Other ecclesiastical sinecures were certain cathedral dignities to which no spiritual functions attached or incumbencies where by reason of depopulation and the like, the parishioners disappeared or the parish church was allowed to decay. Such cases eventually ceased to exist.
The term is also used of any office or place to which salary emoluments or dignity, but no duties are attached. The British civil service and the royal household, for example, were loaded with innumerable offices which, by lapse of time, had become sinecures and were only kept as the reward of political services or to secure voting power in parliament. They were prevalent in the 18th century, but were gradually abolished by statutes during that and the following centuries.
Below is a list of extant sinecures by country.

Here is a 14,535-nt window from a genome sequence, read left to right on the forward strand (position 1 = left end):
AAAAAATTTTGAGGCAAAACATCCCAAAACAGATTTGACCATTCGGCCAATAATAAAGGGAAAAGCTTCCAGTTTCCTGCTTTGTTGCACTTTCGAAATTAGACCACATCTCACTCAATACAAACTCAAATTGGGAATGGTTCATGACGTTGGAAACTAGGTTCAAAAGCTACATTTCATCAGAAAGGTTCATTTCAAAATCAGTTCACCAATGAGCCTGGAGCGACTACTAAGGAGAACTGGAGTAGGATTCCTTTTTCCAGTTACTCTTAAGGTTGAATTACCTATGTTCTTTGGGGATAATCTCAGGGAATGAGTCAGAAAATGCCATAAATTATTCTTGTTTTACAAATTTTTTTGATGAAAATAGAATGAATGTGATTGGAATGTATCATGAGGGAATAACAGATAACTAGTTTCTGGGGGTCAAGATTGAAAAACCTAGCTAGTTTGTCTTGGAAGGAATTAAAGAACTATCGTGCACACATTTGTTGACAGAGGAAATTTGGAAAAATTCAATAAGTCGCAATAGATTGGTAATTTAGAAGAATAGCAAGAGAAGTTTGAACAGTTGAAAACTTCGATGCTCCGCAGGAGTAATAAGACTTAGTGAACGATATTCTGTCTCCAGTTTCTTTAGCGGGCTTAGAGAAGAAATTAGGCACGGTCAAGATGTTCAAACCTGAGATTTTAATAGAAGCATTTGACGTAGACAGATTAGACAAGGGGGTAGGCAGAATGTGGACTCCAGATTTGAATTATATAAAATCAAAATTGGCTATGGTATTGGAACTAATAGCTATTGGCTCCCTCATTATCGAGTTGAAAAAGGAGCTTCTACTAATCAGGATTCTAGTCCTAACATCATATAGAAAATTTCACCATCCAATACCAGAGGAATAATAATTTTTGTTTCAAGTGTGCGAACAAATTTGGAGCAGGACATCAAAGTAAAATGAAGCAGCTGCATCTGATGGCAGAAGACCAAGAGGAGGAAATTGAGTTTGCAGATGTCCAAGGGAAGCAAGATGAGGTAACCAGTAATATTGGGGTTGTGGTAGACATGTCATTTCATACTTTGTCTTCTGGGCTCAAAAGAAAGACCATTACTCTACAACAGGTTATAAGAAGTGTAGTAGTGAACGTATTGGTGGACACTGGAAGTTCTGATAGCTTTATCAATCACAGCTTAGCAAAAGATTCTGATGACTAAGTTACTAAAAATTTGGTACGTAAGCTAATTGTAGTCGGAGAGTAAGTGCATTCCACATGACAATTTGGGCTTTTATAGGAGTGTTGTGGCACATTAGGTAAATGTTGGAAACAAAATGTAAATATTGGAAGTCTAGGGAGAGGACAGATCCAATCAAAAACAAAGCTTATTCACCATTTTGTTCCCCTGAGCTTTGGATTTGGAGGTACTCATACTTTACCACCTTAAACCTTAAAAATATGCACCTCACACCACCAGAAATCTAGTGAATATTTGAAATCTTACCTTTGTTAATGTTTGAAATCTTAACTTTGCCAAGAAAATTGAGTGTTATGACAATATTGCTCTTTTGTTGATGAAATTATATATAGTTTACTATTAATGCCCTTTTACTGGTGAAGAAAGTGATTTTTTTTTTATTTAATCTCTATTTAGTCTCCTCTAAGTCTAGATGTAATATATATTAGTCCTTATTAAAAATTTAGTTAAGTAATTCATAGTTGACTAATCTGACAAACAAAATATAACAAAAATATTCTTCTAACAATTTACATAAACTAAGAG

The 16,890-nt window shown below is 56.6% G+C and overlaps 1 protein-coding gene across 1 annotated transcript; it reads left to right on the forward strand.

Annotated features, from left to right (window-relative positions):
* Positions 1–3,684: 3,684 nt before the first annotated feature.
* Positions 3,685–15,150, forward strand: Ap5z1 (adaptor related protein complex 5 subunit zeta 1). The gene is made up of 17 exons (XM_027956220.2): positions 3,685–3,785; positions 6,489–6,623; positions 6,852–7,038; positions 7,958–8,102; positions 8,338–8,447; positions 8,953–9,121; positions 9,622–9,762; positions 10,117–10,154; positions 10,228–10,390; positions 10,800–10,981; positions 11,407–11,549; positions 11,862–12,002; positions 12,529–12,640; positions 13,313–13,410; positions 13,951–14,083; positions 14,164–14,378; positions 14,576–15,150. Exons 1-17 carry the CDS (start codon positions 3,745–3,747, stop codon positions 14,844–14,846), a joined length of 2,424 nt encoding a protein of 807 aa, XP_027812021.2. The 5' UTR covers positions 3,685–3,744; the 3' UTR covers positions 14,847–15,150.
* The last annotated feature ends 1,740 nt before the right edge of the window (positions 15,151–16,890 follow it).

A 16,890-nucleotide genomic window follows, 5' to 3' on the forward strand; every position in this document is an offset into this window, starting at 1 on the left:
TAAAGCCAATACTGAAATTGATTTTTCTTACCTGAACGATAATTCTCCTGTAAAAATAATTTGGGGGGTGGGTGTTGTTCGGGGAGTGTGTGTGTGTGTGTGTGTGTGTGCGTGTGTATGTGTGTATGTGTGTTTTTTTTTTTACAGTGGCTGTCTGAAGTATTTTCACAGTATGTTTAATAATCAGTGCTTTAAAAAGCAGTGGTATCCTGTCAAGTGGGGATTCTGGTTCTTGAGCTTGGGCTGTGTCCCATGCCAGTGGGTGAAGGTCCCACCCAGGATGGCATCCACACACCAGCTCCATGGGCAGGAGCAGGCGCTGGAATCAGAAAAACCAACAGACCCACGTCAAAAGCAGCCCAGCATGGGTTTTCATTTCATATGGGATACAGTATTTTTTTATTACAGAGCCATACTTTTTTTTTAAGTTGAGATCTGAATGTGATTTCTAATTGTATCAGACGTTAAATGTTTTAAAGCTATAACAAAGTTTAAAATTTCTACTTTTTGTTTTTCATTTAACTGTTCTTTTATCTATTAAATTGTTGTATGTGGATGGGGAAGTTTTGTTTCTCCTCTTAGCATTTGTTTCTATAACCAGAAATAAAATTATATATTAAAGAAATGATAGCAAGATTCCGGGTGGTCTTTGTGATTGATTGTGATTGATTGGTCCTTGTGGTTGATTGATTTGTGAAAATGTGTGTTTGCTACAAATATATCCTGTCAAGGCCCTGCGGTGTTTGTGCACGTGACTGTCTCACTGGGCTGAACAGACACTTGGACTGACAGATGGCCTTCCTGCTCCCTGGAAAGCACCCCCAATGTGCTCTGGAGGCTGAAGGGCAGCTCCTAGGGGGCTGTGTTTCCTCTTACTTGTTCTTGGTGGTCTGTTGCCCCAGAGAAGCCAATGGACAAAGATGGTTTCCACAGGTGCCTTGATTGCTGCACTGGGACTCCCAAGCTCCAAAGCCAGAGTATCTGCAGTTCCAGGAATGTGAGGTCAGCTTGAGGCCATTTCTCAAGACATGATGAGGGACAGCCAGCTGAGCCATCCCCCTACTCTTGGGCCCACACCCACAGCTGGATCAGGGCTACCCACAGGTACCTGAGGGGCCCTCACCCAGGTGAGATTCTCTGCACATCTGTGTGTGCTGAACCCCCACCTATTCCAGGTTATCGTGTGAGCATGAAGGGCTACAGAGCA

Auditor of the Imprests was a profitable office of the Exchequer, responsible for auditing the accounts of officers of the English crown to whom money was issued for government expenditure, from 1559 to 1785.Chairman of the Conservative Party
The Chairman of the Conservative Party in the United Kingdom is responsible for party administration, overseeing the Conservative Campaign Headquarters, formerly Conservative Central Office. When a woman holds the office, it is titled Chairwoman of the Conservative Party.
When the Conservatives are in government, the officeholder is usually a member of the Cabinet holding a sinecure position such as Minister without Portfolio. Deputy or Vice Chairmen of the Conservative Party may also be appointed, with responsibility for specific aspects of the party (most notably local government, women or youth). The Conservative Party is currently co-chaired by James Cleverly and Ben Elliot, who were appointed on 24 July 2019. Helen Whately and Paul Scully serve as Deputy Chairs.